iProov is entering the National Science Foundation’s (NSF) Convergence Accelerator in an effort to improve the quality of the information that people see online. To that end, the company will be leveraging its biometric liveness detection technology to help determine whether or not a document has been manipulated or altered before getting to the reader.
The NSF’s Convergence Accelerator was set up in 2019 to support the development of products that address practical issues in the real world. iProov will be participating in a Trust & Authenticity in Communications Systems track, as a member of a team that also includes the University of Washington and MATTR, which specializes in digital trust and data verification.
The NSF’s broader goal with the Communications track is to ensure that the content viewed online is legitimate. In doing so, the organization is hoping to combat the spread of misinformation and make it easier for people to distinguish fact from fiction on the internet.
iProov itself is best known for providing exactly those kinds of assurances for corporate and public sector clients. The company’s liveness detection solution can spot deepfakes and manipulated selfie images during a remote onboarding process, and guarantees that an end user is a real person rather than a fraudster. The NSF project would extend that utility to more run of the mill documents, so that the general public can identify forgeries and misleading info.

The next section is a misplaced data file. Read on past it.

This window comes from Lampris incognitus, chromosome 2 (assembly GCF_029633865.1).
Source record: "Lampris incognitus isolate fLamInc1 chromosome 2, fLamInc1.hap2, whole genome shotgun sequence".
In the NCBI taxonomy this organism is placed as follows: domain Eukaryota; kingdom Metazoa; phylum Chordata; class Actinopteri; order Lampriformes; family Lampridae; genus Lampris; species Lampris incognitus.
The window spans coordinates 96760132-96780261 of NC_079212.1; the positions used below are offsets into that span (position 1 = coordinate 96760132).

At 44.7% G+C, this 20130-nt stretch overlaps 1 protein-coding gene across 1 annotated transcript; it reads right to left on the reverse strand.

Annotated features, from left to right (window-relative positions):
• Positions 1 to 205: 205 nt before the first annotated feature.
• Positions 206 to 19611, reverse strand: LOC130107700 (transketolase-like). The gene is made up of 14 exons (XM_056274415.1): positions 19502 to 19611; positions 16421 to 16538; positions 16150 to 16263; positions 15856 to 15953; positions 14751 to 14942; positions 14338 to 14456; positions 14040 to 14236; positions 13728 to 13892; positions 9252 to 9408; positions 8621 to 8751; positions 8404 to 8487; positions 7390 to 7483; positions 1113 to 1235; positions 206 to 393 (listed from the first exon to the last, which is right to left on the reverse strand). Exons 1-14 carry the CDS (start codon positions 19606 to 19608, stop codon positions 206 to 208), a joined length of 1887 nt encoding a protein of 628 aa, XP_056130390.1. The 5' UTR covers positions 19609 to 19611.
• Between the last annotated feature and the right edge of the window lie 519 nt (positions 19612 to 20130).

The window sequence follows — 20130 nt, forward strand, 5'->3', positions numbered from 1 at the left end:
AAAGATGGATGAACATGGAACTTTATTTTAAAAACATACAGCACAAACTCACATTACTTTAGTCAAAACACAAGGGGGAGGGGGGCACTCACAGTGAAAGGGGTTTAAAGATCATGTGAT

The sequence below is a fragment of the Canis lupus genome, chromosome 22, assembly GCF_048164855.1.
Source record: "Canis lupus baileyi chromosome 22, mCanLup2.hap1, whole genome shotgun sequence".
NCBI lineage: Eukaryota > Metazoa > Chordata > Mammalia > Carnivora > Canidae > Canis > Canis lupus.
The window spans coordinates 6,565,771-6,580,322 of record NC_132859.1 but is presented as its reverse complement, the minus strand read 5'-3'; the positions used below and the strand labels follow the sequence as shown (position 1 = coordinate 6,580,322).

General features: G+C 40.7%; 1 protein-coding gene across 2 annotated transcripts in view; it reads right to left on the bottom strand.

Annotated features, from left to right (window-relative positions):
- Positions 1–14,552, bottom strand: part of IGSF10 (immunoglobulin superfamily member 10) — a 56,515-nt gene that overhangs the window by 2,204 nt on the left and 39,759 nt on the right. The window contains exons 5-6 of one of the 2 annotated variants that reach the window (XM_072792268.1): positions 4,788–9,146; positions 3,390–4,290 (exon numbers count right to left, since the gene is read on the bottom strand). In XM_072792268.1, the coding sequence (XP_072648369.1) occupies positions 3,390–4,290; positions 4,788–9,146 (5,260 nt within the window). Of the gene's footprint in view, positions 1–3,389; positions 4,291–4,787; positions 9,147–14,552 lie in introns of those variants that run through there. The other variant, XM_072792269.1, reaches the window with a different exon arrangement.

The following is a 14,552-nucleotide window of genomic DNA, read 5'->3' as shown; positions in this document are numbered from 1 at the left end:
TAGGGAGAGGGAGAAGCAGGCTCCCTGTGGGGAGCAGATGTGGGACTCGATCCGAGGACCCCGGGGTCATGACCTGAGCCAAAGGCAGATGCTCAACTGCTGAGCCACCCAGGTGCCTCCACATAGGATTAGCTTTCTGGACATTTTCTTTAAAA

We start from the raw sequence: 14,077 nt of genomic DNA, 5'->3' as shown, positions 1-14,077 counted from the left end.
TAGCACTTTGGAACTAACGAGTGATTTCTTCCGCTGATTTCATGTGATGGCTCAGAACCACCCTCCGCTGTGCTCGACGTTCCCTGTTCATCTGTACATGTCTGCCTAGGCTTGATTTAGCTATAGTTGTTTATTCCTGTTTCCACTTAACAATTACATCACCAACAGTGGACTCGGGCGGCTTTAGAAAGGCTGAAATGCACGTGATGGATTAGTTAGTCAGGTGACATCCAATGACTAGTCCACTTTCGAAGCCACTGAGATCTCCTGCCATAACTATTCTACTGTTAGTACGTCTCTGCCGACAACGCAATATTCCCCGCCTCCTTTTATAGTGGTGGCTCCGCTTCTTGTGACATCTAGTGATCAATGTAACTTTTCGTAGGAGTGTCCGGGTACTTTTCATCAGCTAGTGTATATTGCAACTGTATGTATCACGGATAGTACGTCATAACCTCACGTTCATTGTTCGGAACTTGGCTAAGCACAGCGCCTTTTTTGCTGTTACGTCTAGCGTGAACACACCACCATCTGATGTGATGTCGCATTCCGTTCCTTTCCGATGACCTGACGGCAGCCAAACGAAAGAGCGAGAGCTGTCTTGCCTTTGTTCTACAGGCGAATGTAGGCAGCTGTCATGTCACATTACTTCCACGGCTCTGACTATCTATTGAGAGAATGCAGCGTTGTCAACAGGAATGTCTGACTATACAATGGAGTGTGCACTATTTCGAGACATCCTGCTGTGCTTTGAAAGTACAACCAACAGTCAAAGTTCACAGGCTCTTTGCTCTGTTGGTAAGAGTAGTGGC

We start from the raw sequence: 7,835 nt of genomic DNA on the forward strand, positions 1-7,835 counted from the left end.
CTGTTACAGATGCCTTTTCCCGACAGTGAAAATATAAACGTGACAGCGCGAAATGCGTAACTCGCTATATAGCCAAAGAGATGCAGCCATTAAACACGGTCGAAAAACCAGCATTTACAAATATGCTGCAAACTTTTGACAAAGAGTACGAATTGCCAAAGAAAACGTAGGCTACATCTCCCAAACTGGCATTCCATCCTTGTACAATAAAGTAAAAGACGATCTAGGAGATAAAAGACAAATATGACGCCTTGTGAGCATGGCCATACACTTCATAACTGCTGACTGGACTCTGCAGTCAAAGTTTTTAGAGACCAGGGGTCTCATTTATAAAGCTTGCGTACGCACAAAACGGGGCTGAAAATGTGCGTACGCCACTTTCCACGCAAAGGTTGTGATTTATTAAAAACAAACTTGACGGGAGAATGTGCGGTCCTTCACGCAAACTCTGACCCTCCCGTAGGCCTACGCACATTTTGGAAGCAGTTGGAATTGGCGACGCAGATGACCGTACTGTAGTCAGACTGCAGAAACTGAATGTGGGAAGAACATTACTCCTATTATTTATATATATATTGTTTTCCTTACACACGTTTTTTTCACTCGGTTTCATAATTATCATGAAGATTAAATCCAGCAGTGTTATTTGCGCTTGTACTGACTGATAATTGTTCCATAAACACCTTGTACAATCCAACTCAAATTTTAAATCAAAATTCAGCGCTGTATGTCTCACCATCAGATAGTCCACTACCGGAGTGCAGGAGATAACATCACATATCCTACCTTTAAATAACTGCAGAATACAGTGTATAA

“We have witnessed the rapid and viral manner in which falsehoods spread across social platforms and networks and the damage they can cause in society,” said iProov CEO Andrew Bud. “This is a serious problem, and iProov’s Genuine Presence Assurance can help validate the legitimacy of information and those providing it.”
The Convergence Accelerator will provide the iProov team with funding to research their proposed solution. The trio will then make a formal pitch at the end of phase one. Those that make it to phase two will be eligible for up to $5 million in additional funding for a project that could last for as long as two years. Twenty-eight teams have been selected for phase one of the Accelerator.
October 27, 2021 – by Eric Weiss